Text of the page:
features pomegranate

-- By Merrill Maiano

Culinary Gems
Some might argue that the lovely pomegranate is hardly worth the trouble. From the outside, it looks ever so promising-the firm rosy skin is enough to make you pick it up and test its weight in your hand. But, the interior of a pomegranate completely lacks the elegant symmetry of an orange. The tart ruby fruit are crowded into random pockets in the bitter cream-colored pith, and then further separated by more bitter thin membranes.It requires patience and effort to get the little gems out of their ingenious natural packaging intact. The seeds are completely edible, although, it's said that they impart a bitter flavor if treated too roughly when crushing the fruit for juice. Savor them for their distinct, slightly sweet, acidic tang and exquisite color.------more >>

>> Stuffed Chiles with Walnut Sauce
>> Christmas Eve Salad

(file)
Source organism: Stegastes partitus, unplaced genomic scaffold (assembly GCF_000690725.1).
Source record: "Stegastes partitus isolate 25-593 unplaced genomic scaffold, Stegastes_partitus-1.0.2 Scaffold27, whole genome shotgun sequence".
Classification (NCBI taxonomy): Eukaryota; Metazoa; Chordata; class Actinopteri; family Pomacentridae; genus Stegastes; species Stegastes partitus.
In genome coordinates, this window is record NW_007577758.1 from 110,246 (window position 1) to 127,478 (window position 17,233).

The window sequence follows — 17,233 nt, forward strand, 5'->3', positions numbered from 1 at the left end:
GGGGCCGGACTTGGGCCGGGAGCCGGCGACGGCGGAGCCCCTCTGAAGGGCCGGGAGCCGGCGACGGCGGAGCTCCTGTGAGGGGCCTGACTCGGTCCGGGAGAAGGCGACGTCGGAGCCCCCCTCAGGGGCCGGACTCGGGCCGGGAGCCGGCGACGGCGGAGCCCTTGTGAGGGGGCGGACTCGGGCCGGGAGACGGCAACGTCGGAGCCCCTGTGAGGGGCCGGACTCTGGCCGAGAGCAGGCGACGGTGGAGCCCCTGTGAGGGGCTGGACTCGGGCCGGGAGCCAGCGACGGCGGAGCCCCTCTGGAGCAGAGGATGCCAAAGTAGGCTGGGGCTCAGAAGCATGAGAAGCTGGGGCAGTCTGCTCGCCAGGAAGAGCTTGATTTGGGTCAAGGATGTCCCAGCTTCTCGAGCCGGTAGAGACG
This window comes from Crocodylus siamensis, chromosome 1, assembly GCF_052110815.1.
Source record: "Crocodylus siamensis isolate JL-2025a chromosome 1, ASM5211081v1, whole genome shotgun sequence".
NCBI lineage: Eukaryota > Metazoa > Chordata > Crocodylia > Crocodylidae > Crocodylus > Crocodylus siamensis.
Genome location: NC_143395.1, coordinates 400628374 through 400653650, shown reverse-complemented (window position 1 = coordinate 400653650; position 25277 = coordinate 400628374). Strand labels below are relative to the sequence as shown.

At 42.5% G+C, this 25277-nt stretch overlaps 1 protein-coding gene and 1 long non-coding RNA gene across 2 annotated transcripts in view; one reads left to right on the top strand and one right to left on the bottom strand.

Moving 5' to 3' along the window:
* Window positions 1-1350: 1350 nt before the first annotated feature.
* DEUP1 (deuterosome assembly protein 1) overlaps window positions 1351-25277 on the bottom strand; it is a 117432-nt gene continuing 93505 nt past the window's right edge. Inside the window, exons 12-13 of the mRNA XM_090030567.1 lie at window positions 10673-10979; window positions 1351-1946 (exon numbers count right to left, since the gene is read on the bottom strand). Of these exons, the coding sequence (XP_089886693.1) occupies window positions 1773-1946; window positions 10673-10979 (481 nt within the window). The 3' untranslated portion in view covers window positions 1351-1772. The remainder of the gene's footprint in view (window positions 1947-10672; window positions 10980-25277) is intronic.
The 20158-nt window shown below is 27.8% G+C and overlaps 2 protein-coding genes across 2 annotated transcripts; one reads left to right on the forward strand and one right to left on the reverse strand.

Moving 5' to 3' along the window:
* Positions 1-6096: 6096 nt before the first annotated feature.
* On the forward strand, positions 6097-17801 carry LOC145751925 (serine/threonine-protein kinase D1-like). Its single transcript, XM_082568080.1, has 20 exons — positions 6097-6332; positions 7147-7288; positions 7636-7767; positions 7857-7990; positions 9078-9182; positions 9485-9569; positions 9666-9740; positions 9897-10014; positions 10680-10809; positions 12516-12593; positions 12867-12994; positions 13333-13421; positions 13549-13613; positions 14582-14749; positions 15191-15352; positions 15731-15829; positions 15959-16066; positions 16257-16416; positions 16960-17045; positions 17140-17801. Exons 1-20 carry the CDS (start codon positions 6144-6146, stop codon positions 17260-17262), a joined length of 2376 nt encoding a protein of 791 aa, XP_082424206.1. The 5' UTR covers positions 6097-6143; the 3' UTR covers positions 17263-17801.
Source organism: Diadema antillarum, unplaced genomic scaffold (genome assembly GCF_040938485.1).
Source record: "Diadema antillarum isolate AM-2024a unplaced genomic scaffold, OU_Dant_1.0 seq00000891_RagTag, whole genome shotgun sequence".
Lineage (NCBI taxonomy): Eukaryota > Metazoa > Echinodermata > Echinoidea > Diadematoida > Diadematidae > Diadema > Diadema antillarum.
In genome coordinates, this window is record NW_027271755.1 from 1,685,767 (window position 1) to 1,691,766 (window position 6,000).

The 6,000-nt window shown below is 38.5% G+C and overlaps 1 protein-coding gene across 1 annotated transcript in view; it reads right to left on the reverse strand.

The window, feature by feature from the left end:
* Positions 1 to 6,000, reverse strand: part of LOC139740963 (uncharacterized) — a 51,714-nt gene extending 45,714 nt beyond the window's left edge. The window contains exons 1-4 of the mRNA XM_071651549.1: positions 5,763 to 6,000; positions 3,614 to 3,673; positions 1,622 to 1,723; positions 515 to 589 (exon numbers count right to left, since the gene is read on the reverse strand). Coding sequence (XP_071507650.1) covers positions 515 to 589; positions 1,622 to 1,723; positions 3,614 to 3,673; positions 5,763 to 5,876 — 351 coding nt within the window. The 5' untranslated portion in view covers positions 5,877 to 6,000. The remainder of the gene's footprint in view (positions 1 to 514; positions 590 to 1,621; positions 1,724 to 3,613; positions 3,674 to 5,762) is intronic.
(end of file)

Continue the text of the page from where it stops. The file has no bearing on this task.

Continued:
>> Grilled Bluefish with Pomegranate Glaze and Cucumber-Yogurt Sauce
>> Pomegranate Martini

If You've Ever had a Shirley Temple
Although pomegranates are still relatively unused on the American culinary scene, Asian and Middle Eastern cuisines have featured them for over a thousand years. As a fertility symbol, they inspired portrayals in the art and writing of Persia, Egypt, and Rome. In the early part of the sixteenth century, pomegranates were introduced to Central American cultures by European explorers and readily incorporated into local cooking. Using pomegranate seeds to represent the red in the Mexican flag, Chiles en Nogada is a dish of stuffed poblano chiles traditionally served on September 16th to commemorate Mexican independence from Spain. Pomegranates are also the historical source of the vibrant red in grenadine, used to flavor cocktails and Shirley Temples the world over.

Make a Mean Martini
On their own, pomegranate seeds make for a colorful garnish in appetizers, entrees and desserts. The juice can be used straight in drinks or reduced and combined with sugar to make a sort of molasses. Cooks use this thick red syrup as a glaze for fish or meats, and to add flavor and intense color to more complicated dishes. To use a pomegranate, score the skin from top to bottom in four separate quarters, being careful not to damage the delicate fruit inside. Carefully separate the quarters from one another-they should come apart quite easily. Then, gently separate the tiny red fruit from the white inner membranes. Use the four recipes above as a diving board for your own ideas.